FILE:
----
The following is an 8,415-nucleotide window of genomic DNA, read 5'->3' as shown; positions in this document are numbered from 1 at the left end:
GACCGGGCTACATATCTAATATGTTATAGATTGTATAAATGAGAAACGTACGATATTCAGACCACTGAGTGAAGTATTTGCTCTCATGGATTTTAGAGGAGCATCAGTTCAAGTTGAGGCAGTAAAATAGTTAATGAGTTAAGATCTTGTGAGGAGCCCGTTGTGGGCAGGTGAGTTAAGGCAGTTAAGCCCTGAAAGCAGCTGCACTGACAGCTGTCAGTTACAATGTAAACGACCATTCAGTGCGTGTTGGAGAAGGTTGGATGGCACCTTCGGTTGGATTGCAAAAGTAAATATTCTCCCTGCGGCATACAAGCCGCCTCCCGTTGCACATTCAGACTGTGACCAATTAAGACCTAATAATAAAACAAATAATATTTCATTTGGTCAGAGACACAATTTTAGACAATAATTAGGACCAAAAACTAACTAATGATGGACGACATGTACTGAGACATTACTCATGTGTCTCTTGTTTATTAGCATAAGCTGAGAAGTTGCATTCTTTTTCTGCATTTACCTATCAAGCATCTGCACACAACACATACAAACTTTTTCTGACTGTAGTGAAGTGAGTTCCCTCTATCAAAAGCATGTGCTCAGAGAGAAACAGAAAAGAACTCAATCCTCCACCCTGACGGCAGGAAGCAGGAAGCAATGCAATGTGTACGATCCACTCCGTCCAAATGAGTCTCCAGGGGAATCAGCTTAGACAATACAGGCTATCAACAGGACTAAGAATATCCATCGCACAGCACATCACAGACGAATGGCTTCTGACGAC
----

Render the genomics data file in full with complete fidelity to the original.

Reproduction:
The following is an 8,415-nucleotide window of genomic DNA, read 5'->3' as shown; positions in this document are numbered from 1 at the left end:
GACCGGGCTACATATCTAATATGTTATAGATTGTATAAATGAGAAACGTACGATATTCAGACCACTGAGTGAAGTATTTGCTCTCATGGATTTTAGAGGAGCATCAGTTCAAGTTGAGGCAGTAAAATAGTTAATGAGTTAAGATCTTGTGAGGAGCCCGTTGTGGGCAGGTGAGTTAAGGCAGTTAAGCCCTGAAAGCAGCTGCACTGACAGCTGTCAGTTACAATGTAAACGACCATTCAGTGCGTGTTGGAGAAGGTTGGATGGCACCTTCGGTTGGATTGCAAAAGTAAATATTCTCCCTGCGGCATACAAGCCGCCTCCCGTTGCACATTCAGACTGTGACCAATTAAGACCTAATAATAAAACAAATAATATTTCATTTGGTCAGAGACACAATTTTAGACAATAATTAGGACCAAAAACTAACTAATGATGGACGACATGTACTGAGACATTACTCATGTGTCTCTTGTTTATTAGCATAAGCTGAGAAGTTGCATTCTTTTTCTGCATTTACCTATCAAGCATCTGCACACAACACATACAAACTTTTTCTGACTGTAGTGAAGTGAGTTCCCTCTATCAAAAGCATGTGCTCAGAGAGAAACAGAAAAGAACTCAATCCTCCACCCTGACGGCAGGAAGCAGGAAGCAATGCAATGTGTACGATCCACTCCGTCCAAATGAGTCTCCAGGGGAATCAGCTTAGACAATACAGGCTATCAACAGGACTAAGAATATCCATCGCACAGCACATCACAGACGAATGGCTTCTGACGAC